Loons

Community involvement is also needed to protect nesting waterbird populations. Of particular interest is the Common Loon (Gavia immer), a rare breeder in Washington and a sensitive species ranked as imperiled in the state. More Common Loon chicks have been produced on record at Lost Lake than any other lake in Washington. While Lost Lake has historically been a successful nesting place for Common Loons, the loon population is in jeopardy.

Beginning in the 1980’s, lifelong area resident Roy Visser began observing nesting loons and recording their behavior. For fifteen years, Ginger Gumm and Daniel Poleschook, Jr. of the Loon Lake Loon Association (LLLA), with the help of Patti Baumgardner from the USFS, have conducted a study of Eastern WA loons, which has confirmed lead toxicosis as a cause of loon death at Lost Lake and as the cause of 39% of all loon deaths in WA State.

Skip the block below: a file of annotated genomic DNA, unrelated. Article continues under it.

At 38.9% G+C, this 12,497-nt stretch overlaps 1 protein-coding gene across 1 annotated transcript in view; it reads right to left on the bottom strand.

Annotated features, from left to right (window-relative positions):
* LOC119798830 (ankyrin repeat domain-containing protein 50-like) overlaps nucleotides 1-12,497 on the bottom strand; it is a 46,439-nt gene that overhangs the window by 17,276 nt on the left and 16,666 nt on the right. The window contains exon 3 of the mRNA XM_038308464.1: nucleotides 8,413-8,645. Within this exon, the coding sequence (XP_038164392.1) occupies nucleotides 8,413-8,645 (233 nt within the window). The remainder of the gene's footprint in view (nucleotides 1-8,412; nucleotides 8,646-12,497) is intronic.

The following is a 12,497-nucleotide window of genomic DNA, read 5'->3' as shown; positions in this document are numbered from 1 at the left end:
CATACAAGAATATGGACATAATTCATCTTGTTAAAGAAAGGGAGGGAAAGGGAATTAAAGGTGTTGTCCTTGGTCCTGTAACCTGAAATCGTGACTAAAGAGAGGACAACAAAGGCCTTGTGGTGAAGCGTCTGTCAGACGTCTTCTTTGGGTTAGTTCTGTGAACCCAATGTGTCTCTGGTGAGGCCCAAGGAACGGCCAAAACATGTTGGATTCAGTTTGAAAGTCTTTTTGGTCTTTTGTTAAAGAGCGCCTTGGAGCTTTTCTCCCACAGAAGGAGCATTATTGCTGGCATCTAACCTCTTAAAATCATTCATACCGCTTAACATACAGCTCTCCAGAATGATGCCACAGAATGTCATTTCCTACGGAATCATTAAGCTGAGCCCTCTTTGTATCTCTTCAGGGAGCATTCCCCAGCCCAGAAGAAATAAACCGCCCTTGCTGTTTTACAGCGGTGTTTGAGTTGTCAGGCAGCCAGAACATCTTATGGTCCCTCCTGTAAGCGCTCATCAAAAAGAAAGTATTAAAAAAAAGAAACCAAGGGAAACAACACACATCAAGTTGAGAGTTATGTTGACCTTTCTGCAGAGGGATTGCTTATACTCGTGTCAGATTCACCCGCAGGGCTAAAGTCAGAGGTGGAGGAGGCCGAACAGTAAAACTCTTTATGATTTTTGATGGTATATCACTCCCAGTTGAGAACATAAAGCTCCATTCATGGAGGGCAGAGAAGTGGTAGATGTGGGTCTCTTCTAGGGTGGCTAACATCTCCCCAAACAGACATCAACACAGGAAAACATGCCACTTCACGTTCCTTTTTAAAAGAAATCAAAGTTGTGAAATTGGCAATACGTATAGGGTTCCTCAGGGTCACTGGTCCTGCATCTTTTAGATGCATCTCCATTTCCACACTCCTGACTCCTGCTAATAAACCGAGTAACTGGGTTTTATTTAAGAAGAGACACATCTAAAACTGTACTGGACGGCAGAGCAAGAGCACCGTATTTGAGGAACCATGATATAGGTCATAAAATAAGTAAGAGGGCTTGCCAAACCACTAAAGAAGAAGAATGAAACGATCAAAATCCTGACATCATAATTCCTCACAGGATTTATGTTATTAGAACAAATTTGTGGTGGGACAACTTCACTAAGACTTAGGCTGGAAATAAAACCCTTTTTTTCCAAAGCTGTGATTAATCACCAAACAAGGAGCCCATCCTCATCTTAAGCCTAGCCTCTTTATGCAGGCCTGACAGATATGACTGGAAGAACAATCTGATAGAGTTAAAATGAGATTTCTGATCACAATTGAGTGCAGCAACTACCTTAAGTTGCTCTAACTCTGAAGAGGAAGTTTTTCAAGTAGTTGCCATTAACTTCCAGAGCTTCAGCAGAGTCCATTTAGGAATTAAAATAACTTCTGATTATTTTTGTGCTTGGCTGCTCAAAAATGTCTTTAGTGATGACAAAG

View and compare data for WA Common Loons, compiled by Daniel and Ginger Poleschook (Excel spreadsheets):

According to the LLLA, loons most commonly take in lead by ingesting fish on an active or broken fishing line. Additionally, when loons scoop up pebbles from the bottom of the lake to help grind their food, they can swallow lead fishing sinkers. Terns, geese, dabbling ducks, swans, mergansers as well as small mammals can also be poisoned, and the lead moves through the food chain, affecting eagles and other predators. A bird with lead poisoning cannot keep balance, breathe or fly properly, adequately eat or care for young, and often dies within two to three weeks. Just one lead sinker is enough to kill a loon.

In December, 2010, the Washington Fish and Wildlife Commission approved restrictions on the use of lead fishing tackle at 13 lakes with nesting common loons, including Lost Lake. Please help spread the word that lead-free tackle must now be used at Lost Lake, and help others understand how important this is to wildlife. Lead is also toxic to humans; a piece of lead as small as a grain of sand is enough to poison a child (Centers for Disease Control, 1991).

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